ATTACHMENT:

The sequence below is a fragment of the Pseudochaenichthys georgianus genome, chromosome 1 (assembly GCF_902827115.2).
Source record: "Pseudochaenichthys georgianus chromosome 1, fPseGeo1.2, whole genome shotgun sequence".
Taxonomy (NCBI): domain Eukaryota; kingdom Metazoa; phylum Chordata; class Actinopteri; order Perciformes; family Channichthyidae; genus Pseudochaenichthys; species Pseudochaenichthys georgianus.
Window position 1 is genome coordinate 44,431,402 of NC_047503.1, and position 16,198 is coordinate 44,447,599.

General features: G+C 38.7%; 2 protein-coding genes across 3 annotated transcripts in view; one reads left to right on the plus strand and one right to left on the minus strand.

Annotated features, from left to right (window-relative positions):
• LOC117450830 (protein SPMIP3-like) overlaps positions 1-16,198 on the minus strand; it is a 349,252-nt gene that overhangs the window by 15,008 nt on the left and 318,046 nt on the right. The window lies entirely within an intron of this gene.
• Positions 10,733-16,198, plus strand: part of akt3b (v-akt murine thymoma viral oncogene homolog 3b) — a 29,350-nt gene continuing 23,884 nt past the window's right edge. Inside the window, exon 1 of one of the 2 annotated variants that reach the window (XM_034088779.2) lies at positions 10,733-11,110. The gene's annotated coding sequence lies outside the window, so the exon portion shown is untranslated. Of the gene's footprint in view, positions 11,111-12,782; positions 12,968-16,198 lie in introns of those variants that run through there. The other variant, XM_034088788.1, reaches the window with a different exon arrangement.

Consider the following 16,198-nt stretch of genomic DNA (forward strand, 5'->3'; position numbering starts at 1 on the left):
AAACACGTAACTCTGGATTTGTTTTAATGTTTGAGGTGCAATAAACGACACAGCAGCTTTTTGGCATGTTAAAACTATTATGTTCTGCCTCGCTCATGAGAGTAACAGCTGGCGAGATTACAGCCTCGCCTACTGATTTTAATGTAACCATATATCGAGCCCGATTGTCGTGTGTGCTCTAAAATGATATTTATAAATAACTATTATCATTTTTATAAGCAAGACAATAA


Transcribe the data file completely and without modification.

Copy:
The sequence below is a fragment of the Pseudochaenichthys georgianus genome, chromosome 1 (assembly GCF_902827115.2).
Source record: "Pseudochaenichthys georgianus chromosome 1, fPseGeo1.2, whole genome shotgun sequence".
Taxonomy (NCBI): domain Eukaryota; kingdom Metazoa; phylum Chordata; class Actinopteri; order Perciformes; family Channichthyidae; genus Pseudochaenichthys; species Pseudochaenichthys georgianus.
Window position 1 is genome coordinate 44,431,402 of NC_047503.1, and position 16,198 is coordinate 44,447,599.

General features: G+C 38.7%; 2 protein-coding genes across 3 annotated transcripts in view; one reads left to right on the plus strand and one right to left on the minus strand.

Annotated features, from left to right (window-relative positions):
• LOC117450830 (protein SPMIP3-like) overlaps positions 1-16,198 on the minus strand; it is a 349,252-nt gene that overhangs the window by 15,008 nt on the left and 318,046 nt on the right. The window lies entirely within an intron of this gene.
• Positions 10,733-16,198, plus strand: part of akt3b (v-akt murine thymoma viral oncogene homolog 3b) — a 29,350-nt gene continuing 23,884 nt past the window's right edge. Inside the window, exon 1 of one of the 2 annotated variants that reach the window (XM_034088779.2) lies at positions 10,733-11,110. The gene's annotated coding sequence lies outside the window, so the exon portion shown is untranslated. Of the gene's footprint in view, positions 11,111-12,782; positions 12,968-16,198 lie in introns of those variants that run through there. The other variant, XM_034088788.1, reaches the window with a different exon arrangement.

Consider the following 16,198-nt stretch of genomic DNA (forward strand, 5'->3'; position numbering starts at 1 on the left):
AAACACGTAACTCTGGATTTGTTTTAATGTTTGAGGTGCAATAAACGACACAGCAGCTTTTTGGCATGTTAAAACTATTATGTTCTGCCTCGCTCATGAGAGTAACAGCTGGCGAGATTACAGCCTCGCCTACTGATTTTAATGTAACCATATATCGAGCCCGATTGTCGTGTGTGCTCTAAAATGATATTTATAAATAACTATTATCATTTTTATAAGCAAGACAATAA